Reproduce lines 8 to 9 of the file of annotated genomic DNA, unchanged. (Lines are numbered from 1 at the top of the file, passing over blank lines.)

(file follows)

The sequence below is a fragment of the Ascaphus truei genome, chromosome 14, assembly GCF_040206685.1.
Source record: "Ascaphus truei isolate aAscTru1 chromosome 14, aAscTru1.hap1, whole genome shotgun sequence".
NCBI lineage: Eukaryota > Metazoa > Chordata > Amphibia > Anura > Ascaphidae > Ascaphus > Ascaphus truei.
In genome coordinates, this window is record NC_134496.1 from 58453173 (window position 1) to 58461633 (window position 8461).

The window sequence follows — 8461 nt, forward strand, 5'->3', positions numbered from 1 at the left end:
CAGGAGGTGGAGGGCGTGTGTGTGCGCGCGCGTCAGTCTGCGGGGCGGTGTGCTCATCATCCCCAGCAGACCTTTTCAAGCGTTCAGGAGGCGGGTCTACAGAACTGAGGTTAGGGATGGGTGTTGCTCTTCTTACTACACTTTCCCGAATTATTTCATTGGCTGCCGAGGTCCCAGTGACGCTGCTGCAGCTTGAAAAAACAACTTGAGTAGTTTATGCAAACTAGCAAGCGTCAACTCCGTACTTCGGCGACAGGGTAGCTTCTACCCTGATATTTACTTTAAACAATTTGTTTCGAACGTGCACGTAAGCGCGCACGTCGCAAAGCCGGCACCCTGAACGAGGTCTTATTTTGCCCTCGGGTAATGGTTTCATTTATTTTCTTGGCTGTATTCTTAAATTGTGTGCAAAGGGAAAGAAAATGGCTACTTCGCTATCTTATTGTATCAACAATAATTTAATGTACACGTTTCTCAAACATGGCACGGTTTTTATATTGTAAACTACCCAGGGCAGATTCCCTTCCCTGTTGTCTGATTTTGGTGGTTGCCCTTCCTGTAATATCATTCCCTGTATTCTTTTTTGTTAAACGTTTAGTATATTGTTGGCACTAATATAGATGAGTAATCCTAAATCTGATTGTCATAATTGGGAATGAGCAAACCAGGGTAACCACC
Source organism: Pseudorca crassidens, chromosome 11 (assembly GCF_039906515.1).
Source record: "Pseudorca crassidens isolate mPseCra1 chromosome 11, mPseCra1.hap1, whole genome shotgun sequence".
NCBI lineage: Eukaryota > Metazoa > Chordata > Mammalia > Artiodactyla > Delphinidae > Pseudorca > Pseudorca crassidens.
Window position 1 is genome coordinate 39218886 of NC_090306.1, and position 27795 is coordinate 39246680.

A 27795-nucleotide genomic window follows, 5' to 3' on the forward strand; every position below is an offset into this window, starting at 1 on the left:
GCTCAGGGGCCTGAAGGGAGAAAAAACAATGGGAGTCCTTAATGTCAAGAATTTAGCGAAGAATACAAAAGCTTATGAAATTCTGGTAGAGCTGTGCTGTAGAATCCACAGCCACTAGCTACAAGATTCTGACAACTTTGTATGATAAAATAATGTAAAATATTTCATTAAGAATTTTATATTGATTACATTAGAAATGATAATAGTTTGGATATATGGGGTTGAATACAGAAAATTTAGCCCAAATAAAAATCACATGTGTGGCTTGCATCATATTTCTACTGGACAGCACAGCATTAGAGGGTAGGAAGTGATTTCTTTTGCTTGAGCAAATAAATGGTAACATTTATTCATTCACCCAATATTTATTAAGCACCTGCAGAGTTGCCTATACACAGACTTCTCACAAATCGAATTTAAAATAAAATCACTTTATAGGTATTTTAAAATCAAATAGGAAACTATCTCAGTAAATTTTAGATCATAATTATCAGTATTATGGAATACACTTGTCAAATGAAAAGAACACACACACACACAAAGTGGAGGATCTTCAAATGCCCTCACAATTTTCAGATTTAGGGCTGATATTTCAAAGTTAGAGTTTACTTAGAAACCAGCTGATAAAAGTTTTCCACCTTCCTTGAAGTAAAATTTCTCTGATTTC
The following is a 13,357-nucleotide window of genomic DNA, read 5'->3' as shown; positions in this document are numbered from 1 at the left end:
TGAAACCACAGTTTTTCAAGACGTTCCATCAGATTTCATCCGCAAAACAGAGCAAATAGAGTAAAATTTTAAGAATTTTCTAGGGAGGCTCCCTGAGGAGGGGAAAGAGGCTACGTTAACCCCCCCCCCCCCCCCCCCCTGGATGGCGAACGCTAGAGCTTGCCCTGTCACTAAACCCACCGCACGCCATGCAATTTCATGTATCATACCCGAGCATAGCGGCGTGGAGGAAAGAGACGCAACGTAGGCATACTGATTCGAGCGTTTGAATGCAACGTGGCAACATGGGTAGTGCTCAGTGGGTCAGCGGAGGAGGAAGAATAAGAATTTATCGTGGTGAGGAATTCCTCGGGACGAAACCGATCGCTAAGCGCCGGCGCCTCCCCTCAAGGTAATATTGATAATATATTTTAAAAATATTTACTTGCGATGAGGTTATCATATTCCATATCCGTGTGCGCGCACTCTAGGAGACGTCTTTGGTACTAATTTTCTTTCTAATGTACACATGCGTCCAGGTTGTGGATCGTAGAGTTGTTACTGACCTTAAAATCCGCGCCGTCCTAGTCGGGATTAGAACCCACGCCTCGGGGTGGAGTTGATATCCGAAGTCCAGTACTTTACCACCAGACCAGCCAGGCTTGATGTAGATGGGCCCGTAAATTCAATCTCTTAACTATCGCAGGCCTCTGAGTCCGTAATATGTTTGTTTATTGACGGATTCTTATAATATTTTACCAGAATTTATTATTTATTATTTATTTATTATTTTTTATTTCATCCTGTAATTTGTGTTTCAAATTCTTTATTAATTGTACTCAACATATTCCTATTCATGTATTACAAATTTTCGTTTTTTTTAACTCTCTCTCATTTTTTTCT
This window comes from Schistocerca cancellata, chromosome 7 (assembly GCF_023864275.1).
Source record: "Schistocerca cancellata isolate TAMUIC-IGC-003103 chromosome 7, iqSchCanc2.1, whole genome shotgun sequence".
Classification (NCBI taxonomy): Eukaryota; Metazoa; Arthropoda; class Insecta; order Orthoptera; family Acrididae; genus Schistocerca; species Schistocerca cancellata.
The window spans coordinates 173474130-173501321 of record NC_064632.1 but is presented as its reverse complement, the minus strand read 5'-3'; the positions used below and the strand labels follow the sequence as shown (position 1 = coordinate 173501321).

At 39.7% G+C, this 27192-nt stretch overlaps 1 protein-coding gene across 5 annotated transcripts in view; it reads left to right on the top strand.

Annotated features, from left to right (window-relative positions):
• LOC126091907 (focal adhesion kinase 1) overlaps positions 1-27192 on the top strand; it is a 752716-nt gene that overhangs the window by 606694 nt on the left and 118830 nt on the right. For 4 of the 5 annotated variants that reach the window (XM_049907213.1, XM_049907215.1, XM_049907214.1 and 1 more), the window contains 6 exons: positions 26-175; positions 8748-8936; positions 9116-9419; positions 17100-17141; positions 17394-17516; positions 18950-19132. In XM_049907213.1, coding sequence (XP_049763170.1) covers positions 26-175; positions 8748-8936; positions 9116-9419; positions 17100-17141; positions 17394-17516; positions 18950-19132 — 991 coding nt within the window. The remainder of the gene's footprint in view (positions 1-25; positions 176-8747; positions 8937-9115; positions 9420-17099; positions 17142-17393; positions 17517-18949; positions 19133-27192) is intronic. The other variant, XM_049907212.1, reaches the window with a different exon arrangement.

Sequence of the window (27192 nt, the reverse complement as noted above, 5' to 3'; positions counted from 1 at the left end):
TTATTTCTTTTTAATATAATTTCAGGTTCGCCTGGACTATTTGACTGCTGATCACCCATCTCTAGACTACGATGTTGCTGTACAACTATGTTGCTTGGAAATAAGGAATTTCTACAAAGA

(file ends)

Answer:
Source record: "Pseudorca crassidens isolate mPseCra1 chromosome 11, mPseCra1.hap1, whole genome shotgun sequence".
NCBI lineage: Eukaryota > Metazoa > Chordata > Mammalia > Artiodactyla > Delphinidae > Pseudorca > Pseudorca crassidens.